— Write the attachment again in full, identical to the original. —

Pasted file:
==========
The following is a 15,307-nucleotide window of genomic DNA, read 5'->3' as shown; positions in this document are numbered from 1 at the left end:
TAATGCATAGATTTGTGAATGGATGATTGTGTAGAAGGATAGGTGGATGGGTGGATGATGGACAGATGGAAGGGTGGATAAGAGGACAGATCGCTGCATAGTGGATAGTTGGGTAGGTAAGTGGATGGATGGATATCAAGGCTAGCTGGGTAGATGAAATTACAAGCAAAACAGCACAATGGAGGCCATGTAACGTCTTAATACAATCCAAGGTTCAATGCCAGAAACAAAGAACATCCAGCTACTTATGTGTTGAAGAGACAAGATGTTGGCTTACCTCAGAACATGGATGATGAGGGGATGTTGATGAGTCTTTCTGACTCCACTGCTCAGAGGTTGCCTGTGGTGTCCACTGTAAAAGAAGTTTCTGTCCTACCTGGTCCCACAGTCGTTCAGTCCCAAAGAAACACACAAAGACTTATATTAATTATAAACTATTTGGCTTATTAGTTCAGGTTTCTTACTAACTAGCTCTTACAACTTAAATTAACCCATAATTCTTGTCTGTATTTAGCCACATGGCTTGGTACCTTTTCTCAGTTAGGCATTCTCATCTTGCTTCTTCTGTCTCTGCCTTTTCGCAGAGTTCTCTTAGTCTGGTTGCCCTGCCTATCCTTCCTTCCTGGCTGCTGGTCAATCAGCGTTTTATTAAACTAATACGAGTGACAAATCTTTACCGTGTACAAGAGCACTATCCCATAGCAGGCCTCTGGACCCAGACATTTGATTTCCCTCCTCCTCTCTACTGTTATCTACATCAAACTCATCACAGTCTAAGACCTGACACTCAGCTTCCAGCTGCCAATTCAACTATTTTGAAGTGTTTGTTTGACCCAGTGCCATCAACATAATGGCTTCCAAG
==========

The following is a 15,307-nucleotide window of genomic DNA, read 5'->3' as shown; positions in this document are numbered from 1 at the left end:
TAATGCATAGATTTGTGAATGGATGATTGTGTAGAAGGATAGGTGGATGGGTGGATGATGGACAGATGGAAGGGTGGATAAGAGGACAGATCGCTGCATAGTGGATAGTTGGGTAGGTAAGTGGATGGATGGATATCAAGGCTAGCTGGGTAGATGAAATTACAAGCAAAACAGCACAATGGAGGCCATGTAACGTCTTAATACAATCCAAGGTTCAATGCCAGAAACAAAGAACATCCAGCTACTTATGTGTTGAAGAGACAAGATGTTGGCTTACCTCAGAACATGGATGATGAGGGGATGTTGATGAGTCTTTCTGACTCCACTGCTCAGAGGTTGCCTGTGGTGTCCACTGTAAAAGAAGTTTCTGTCCTACCTGGTCCCACAGTCGTTCAGTCCCAAAGAAACACACAAAGACTTATATTAATTATAAACTATTTGGCTTATTAGTTCAGGTTTCTTACTAACTAGCTCTTACAACTTAAATTAACCCATAATTCTTGTCTGTATTTAGCCACATGGCTTGGTACCTTTTCTCAGTTAGGCATTCTCATCTTGCTTCTTCTGTCTCTGCCTTTTCGCAGAGTTCTCTTAGTCTGGTTGCCCTGCCTATCCTTCCTTCCTGGCTGCTGGTCAATCAGCGTTTTATTAAACTAATACGAGTGACAAATCTTTACCGTGTACAAGAGCACTATCCCATAGCAGGCCTCTGGACCCAGACATTTGATTTCCCTCCTCCTCTCTACTGTTATCTACATCAAACTCATCACAGTCTAAGACCTGACACTCAGCTTCCAGCTGCCAATTCAACTATTTTGAAGTGTTTGTTTGACCCAGTGCCATCAACATAATGGCTTCCAAG